Connecting new information to what students already know

Richards and Lockheart in their well-known (in ELT circles at least) Reflective Teaching in Second Language Classrooms provide a useful taxonomy of questions which teachers can refer to when making planning decisions.  Richards and Lockheart list 19 questions (pg. 82).  Today, I’ll focus on one: “How will the lesson connect to what students already know?”  Needless to say, connecting information to learners’ prior knowledge is at the heart of effective teaching.  There is an old axiom in education: effective instruction involves taking learners from the known to the unknown. 

With this in mind, I decided to analyze a recent lesson (one I taught just today) with the aforementioned question in mind (“How will the lesson connect to what students already know?”).  I have to conclude I need to make improvements in how well I connect new information to students pre-existing knowledge base/schema (or what have you). 

Using a 2nd grade Korean Middle School English textbook as my base, I produced a lesson which served as a review/extension of material covered in the previous week (Lesson 9, “If I were you.”).  For better or worse (I could elaborate at length on this…), I use a set format approach to lesson planning which I modify on a per semester basis.  Instead of analyzing the entire lesson, I will focus on one target language item provided by the textbook: “Are you interested in; I’m (not) interested in…”  My approach is rather straight forward.  Here is the general method I use to introduce and practice a TL item for the second week of review:

a)      Students answer a recall question about appropriate use of the TL item (often there is no answer).

b)      Students orally complete a cloze description of the TL features. 

c)       Students study a graphic organizer detailing the main features of a TL item. 

d)      Students complete worked examples (WE) in a whole class format. 

e)      Students complete WE in pairs.

f)       Students complete sentence stems in pairs.

g)      Students construct novel examples using prompts.

There really isn’t a great deal of connection of the material with students’ prior knowledge/experience.  I really have to stretch to find ways in which I connect knowledge to students’ prior knowledge base.  There are a few things I do to connect the current course content to students’ prior knowledge.  For instance I recycle target vocabulary from the previous lesson in the WE students practice.  For this particular TL item, during the description and graphic organizer analysis, I indicated how “are you interested in is similar to ‘like.’”  This is a small attempt to link information to students’ pre-existing knowledge base.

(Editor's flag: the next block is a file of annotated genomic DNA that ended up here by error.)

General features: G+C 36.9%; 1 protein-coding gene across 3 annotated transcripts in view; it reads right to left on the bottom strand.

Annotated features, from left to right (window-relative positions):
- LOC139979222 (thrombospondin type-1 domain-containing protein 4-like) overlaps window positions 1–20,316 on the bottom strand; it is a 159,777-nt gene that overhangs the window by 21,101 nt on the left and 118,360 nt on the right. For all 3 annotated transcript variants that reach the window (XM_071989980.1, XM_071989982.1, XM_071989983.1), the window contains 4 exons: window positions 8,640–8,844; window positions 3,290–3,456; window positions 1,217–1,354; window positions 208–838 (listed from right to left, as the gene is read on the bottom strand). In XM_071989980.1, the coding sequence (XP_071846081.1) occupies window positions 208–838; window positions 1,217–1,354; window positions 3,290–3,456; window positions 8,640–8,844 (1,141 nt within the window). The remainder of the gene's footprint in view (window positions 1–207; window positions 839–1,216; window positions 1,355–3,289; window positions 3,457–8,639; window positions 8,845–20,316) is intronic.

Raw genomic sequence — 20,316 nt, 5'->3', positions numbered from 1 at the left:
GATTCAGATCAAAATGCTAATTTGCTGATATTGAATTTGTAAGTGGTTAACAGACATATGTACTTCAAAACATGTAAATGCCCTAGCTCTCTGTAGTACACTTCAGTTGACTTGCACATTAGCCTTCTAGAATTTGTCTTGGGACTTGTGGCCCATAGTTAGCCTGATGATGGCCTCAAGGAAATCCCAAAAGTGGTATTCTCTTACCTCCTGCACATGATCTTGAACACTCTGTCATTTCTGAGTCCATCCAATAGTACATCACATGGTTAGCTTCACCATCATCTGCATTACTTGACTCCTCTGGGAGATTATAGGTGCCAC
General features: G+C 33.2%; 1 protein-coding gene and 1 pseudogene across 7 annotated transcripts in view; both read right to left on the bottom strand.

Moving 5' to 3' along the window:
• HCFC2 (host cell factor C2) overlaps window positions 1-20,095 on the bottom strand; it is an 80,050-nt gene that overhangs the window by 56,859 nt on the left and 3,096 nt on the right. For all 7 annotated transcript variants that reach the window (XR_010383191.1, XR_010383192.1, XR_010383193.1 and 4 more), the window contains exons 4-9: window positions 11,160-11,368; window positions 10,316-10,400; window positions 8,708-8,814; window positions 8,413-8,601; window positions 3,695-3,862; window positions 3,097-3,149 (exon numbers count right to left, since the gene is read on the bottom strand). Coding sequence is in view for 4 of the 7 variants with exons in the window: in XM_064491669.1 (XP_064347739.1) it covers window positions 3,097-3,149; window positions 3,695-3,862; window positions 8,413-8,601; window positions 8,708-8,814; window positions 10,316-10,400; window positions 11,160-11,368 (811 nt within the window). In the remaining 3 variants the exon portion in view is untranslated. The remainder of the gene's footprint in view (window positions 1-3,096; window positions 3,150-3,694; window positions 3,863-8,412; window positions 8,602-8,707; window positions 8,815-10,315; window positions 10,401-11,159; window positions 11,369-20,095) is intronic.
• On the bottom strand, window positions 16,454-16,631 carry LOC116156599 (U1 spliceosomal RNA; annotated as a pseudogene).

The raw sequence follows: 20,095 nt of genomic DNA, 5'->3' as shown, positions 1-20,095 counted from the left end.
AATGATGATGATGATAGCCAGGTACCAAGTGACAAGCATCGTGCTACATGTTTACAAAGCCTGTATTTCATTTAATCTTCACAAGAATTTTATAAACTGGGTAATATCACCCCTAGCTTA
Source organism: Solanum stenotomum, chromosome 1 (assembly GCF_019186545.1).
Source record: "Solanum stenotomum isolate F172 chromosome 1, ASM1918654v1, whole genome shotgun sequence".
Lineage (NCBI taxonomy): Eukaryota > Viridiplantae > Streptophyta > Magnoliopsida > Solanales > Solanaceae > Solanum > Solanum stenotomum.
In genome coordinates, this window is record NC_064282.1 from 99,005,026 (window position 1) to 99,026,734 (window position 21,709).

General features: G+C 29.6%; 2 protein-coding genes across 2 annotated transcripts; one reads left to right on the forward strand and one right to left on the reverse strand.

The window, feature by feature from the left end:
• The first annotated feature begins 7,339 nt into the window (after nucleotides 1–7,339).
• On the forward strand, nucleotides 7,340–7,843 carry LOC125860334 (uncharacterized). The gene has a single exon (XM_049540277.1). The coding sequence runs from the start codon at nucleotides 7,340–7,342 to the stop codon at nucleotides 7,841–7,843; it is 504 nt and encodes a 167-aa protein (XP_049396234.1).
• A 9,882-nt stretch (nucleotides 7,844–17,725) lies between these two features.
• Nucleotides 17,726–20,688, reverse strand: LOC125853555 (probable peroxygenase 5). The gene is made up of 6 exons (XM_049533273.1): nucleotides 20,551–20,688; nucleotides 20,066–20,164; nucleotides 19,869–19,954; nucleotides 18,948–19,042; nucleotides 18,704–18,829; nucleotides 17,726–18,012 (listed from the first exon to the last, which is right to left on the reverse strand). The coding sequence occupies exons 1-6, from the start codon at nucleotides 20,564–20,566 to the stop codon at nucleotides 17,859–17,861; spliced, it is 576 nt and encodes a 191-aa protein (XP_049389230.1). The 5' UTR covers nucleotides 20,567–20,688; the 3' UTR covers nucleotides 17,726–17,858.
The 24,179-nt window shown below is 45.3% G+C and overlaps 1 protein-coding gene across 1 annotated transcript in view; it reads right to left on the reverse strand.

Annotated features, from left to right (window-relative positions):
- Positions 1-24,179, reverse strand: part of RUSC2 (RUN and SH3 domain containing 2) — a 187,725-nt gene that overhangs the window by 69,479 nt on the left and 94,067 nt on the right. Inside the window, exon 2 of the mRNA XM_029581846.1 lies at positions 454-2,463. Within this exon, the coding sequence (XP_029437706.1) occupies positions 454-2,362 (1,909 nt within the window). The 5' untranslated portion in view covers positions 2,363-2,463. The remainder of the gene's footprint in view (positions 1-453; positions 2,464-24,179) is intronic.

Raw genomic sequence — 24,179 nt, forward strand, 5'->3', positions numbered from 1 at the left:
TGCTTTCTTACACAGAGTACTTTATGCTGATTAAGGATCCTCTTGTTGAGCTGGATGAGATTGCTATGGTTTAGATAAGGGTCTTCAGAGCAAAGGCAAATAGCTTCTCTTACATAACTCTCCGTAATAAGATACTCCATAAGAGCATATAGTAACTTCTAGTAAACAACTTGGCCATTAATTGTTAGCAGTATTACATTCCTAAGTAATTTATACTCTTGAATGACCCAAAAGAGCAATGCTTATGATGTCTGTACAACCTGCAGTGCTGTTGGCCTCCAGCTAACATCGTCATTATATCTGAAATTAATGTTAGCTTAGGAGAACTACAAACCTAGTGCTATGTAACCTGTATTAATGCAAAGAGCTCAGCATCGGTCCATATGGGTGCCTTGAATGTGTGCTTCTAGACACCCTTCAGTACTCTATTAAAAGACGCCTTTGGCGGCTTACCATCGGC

There are additional strategies I employ which, while not exactly serving to connect, may facilitate greater connection:

Repetition, repetition, repetition.  I analyzed this lesson plan and noted there were seven times when I repeated the main descriptive features of the TL item in a variety of formats (graphic organizer, analysis of WE, textual display, reviewing cloze items, speed quiz et al.).  Though, repetition is not connection. 

Set format.  As addressed earlier, I tend to favor a set format, which I adjust on a semester by semester basis (the day-to-day school year is for tweaks, the semester is for overhauls).  This technique habituates students into classroom procedures, will minimize confusion (thereby reducing cognitive load), and can assist in classroom management challenges.  A set format gives coherence to a semester.  However, format is not content.  While there may be continuity of procedures, which can bring forth a variety of benefits, that doesn’t entail students will assimilate the concepts and knowledge addressed into their pre-existing knowledge base.

In sum, I conclude connecting new information to what students already know is an area where I could use some improvement.  What techniques have you used to assimilate new content knowledge with what students already know?



About cmiller112

Teacher, Father, Jogger, Sleeper, Husband, (add extra label here)
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